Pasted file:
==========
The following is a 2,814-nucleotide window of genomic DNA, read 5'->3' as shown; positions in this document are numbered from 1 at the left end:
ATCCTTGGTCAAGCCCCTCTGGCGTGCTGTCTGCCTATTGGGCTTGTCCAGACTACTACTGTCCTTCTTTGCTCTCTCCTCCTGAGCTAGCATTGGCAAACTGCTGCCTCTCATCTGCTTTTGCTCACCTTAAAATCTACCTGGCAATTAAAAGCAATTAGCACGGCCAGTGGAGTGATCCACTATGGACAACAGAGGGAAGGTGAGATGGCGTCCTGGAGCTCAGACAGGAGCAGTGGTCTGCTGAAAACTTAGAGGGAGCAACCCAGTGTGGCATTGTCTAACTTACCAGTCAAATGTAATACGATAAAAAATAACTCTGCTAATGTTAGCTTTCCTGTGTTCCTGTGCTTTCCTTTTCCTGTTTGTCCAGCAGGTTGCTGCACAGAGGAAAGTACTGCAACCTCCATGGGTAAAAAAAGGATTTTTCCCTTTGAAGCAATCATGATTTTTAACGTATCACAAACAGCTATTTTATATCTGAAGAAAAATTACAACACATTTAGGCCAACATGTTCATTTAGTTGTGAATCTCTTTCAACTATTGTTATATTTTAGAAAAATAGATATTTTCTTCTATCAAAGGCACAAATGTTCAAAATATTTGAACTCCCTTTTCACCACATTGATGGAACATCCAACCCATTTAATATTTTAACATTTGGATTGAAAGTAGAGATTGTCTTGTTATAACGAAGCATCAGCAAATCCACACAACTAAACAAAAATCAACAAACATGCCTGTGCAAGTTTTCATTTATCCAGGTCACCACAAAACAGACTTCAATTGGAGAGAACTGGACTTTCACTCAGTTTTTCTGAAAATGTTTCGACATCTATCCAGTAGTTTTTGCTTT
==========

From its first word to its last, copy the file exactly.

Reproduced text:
The following is a 2,814-nucleotide window of genomic DNA, read 5'->3' as shown; positions in this document are numbered from 1 at the left end:
ATCCTTGGTCAAGCCCCTCTGGCGTGCTGTCTGCCTATTGGGCTTGTCCAGACTACTACTGTCCTTCTTTGCTCTCTCCTCCTGAGCTAGCATTGGCAAACTGCTGCCTCTCATCTGCTTTTGCTCACCTTAAAATCTACCTGGCAATTAAAAGCAATTAGCACGGCCAGTGGAGTGATCCACTATGGACAACAGAGGGAAGGTGAGATGGCGTCCTGGAGCTCAGACAGGAGCAGTGGTCTGCTGAAAACTTAGAGGGAGCAACCCAGTGTGGCATTGTCTAACTTACCAGTCAAATGTAATACGATAAAAAATAACTCTGCTAATGTTAGCTTTCCTGTGTTCCTGTGCTTTCCTTTTCCTGTTTGTCCAGCAGGTTGCTGCACAGAGGAAAGTACTGCAACCTCCATGGGTAAAAAAAGGATTTTTCCCTTTGAAGCAATCATGATTTTTAACGTATCACAAACAGCTATTTTATATCTGAAGAAAAATTACAACACATTTAGGCCAACATGTTCATTTAGTTGTGAATCTCTTTCAACTATTGTTATATTTTAGAAAAATAGATATTTTCTTCTATCAAAGGCACAAATGTTCAAAATATTTGAACTCCCTTTTCACCACATTGATGGAACATCCAACCCATTTAATATTTTAACATTTGGATTGAAAGTAGAGATTGTCTTGTTATAACGAAGCATCAGCAAATCCACACAACTAAACAAAAATCAACAAACATGCCTGTGCAAGTTTTCATTTATCCAGGTCACCACAAAACAGACTTCAATTGGAGAGAACTGGACTTTCACTCAGTTTTTCTGAAAATGTTTCGACATCTATCCAGTAGTTTTTGCTTT